In fact, I am watching them for the exact opposite reason. I want to be transfixed by a lifestyle so far removed from my own that I don’t have to think about my life, but I want it to be as shallow as possible so I can zone in and out of what’s on the TV, and whatever else I’m doing.

As someone still sitting in Stage 4 lockdown in Victoria, Emily In Paris was a welcome relief from all the other heavy and thought-provoking programs that have become available recently. People like to get up in arms when something isn’t as polished as an HBO release, but what I’m saying is that some of us are looking for mindlessness.

It’s Not A Documentary

The fun part about shows like Emily In Paris, and Darren Star shows in general, is that they are not based in real life.

Carrie Bradshaw absolutely could not afford the ten or so Dior Saddle Bags and Fendi Baguettes that make an appearance throughout season three, by writing one column a week. No one in their right mind would believe that Liza Miller, a 40-year-old woman, is 26-years-old (she does not look that young, fight me). And it’s entirely inconceivable that Emily would travel to Paris to work at a French Marketing agency without knowing the language, and live the way that she does — it’s meant to be inconceivable my dudes!

The benefit of watching fluff TV is the fantasy it creates.

It’s perfectly fine for something to be an over-exaggerated mess, it’s fun! Do I believe that Emily can just flounce around Paris being her conceited self while she’s supposed to be at her desk doing social media strategy for her clients? No, but isn’t it fun to just watch the drama unfold while watching her show off some new Chanel attire all the same?

The thing is, the issues to be had in this show are problems in most American TV — characters based around damaging stereotypes, an overrepresentation of white people, shallow attempts at talking about politics, and unfortunately, fatphobia.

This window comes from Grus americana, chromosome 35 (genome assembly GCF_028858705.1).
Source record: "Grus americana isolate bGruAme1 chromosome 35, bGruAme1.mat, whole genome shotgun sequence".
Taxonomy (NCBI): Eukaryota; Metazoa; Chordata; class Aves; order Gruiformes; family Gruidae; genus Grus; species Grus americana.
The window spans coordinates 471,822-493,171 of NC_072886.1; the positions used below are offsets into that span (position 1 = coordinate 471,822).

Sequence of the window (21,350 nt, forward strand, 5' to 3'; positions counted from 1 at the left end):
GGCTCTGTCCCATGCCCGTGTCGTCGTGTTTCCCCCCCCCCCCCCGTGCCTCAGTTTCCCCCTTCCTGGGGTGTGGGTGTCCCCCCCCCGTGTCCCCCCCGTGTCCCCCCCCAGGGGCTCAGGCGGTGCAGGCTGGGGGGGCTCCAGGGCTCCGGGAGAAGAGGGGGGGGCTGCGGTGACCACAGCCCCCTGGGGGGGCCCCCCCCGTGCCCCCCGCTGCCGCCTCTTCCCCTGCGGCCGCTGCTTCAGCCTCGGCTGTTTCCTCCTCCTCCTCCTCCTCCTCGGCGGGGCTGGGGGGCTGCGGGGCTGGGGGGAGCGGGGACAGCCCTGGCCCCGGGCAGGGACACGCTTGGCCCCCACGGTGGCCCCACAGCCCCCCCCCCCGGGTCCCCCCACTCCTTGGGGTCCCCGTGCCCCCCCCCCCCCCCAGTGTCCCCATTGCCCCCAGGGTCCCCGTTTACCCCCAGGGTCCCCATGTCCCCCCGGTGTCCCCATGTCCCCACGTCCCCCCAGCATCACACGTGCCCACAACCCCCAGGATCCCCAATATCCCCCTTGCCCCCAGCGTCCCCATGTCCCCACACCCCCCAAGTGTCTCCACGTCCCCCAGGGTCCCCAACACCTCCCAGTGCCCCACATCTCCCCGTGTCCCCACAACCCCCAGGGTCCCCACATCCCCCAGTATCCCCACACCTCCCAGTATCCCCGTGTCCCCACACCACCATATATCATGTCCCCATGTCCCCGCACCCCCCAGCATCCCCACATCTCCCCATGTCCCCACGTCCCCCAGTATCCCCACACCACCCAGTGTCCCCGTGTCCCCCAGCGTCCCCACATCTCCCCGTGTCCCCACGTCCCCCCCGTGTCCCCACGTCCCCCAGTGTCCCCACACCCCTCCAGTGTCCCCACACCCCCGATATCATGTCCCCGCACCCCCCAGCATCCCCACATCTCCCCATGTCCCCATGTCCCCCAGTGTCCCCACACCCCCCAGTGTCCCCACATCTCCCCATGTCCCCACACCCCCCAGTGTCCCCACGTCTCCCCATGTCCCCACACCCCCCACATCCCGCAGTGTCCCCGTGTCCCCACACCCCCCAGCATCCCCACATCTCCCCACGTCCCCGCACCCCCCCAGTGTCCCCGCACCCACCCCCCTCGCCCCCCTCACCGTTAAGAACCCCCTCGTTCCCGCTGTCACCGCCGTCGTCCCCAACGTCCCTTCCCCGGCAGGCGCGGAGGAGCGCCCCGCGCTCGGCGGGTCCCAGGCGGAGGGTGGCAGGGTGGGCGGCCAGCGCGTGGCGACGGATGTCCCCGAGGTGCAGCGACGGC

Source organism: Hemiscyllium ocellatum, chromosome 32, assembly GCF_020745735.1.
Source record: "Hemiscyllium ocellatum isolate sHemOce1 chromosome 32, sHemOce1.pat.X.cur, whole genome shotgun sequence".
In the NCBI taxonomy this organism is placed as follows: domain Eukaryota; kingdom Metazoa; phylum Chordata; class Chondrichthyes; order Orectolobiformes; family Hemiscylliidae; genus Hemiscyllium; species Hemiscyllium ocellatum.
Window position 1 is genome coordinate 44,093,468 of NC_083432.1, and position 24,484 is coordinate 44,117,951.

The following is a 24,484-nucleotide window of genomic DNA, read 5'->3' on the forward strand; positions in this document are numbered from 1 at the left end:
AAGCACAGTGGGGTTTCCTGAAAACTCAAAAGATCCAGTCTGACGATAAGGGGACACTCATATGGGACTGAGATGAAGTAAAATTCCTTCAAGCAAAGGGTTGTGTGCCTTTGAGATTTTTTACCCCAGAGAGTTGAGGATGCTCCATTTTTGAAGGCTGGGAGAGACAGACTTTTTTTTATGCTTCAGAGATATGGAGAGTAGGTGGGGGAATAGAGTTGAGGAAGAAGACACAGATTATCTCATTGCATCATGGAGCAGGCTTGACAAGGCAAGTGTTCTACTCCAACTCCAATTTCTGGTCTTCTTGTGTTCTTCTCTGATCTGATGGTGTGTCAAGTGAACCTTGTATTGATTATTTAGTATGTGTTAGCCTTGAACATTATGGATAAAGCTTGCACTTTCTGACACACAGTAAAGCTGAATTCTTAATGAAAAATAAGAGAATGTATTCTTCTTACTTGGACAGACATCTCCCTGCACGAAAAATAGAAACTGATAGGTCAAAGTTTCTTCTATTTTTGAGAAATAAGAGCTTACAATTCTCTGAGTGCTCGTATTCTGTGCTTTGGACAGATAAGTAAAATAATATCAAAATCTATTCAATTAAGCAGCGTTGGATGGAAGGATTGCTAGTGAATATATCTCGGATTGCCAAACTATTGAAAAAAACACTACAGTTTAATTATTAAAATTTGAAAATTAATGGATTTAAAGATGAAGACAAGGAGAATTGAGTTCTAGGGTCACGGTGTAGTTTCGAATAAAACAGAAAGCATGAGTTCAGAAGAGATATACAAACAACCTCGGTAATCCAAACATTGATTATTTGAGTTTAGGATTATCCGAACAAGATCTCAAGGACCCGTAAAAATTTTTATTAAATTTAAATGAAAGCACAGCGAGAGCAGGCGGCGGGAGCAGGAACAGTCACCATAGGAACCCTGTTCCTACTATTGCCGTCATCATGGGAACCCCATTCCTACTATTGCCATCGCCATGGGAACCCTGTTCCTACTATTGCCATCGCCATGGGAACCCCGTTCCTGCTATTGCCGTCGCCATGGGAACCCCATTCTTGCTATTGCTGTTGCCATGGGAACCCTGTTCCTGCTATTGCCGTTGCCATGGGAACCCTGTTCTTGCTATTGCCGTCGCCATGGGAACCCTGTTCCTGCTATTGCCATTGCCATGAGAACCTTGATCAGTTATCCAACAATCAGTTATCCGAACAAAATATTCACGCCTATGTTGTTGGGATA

The show makes a couple of stabs at feminism too — and Emily may be a fun American girl, but she’s ultimately a cuck for capitalism and her feminism means dogshit if it’s all channelled into money making.

It’s not an excuse, I would love all programs to be better. But the fact remains that they’re not. And if they’re going to keep giving white men wads of cash to create shallow representations of women, I would much prefer they have pretty scenery and amazing outfits for me to gush over.

Emily’s moral compass is questionable as is her Instagram algorithm, and ultimately all the characters rate on the insufferable barometer, but overall it’s a fine enough show to binge.

Her motives, her lines, her Instagram posts are all markers of a shallow depiction of someone’s life, and it’s a shame because there are definitely instances that could’ve fleshed out this character, and all characters in this show, far better.

But is she evil? Is this the worst series to ever grace Netflix’s roster of shows? Will you want to gauge your eyes out by sitting through the 5 or so hours it takes to finish season 1? Absolutely not, so chill out mes amis, it’s okay to enjoy this one.

Vanessa Giron is a freelance writer based in Naarm/Melbourne. She is a member of the West Writers Group with Footscray Community Arts Centre, contributor for Djed Press and critic for The Big Issue.